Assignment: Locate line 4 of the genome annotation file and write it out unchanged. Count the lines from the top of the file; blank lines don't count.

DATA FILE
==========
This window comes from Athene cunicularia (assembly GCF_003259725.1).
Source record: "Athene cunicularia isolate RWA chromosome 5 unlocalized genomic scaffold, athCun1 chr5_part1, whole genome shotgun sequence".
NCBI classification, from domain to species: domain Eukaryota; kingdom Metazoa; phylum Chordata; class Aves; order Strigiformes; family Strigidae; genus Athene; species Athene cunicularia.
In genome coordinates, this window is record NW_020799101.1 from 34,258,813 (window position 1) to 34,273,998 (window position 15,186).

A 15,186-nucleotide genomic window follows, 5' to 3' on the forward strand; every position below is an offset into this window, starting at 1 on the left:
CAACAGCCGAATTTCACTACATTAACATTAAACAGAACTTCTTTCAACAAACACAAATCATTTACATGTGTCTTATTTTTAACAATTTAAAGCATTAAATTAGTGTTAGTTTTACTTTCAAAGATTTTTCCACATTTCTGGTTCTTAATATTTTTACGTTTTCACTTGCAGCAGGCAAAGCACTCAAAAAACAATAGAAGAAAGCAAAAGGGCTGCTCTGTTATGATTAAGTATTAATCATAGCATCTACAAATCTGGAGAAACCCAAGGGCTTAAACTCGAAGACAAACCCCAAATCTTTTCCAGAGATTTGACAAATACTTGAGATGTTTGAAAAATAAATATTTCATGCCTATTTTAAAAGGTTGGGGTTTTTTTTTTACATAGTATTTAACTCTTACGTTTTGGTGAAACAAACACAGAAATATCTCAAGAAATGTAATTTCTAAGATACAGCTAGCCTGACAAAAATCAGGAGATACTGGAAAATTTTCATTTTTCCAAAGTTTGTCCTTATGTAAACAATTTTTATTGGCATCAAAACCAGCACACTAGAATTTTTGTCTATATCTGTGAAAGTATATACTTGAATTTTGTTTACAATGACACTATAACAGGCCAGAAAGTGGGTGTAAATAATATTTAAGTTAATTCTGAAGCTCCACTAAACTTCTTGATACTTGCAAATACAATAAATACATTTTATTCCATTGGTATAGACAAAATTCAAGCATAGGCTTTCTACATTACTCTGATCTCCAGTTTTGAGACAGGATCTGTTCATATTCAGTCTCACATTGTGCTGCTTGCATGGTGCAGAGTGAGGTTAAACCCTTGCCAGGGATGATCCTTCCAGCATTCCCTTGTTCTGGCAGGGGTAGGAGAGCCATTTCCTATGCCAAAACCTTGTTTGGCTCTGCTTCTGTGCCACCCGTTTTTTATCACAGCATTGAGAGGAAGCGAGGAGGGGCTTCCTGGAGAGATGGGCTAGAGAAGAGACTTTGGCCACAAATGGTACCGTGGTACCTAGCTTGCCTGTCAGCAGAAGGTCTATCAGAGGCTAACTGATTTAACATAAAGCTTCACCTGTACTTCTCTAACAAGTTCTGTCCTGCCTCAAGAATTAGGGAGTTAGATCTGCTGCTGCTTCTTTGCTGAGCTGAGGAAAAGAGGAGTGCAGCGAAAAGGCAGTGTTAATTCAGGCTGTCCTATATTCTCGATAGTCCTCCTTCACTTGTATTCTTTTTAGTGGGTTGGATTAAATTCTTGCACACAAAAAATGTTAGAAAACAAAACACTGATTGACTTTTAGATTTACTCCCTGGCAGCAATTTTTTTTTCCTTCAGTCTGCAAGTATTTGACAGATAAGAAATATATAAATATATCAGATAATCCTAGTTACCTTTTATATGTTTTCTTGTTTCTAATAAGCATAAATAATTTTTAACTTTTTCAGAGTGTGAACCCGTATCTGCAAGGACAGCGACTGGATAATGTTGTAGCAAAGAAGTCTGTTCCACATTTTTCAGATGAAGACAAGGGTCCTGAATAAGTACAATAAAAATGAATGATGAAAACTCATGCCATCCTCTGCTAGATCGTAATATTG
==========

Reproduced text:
In genome coordinates, this window is record NW_020799101.1 from 34,258,813 (window position 1) to 34,273,998 (window position 15,186).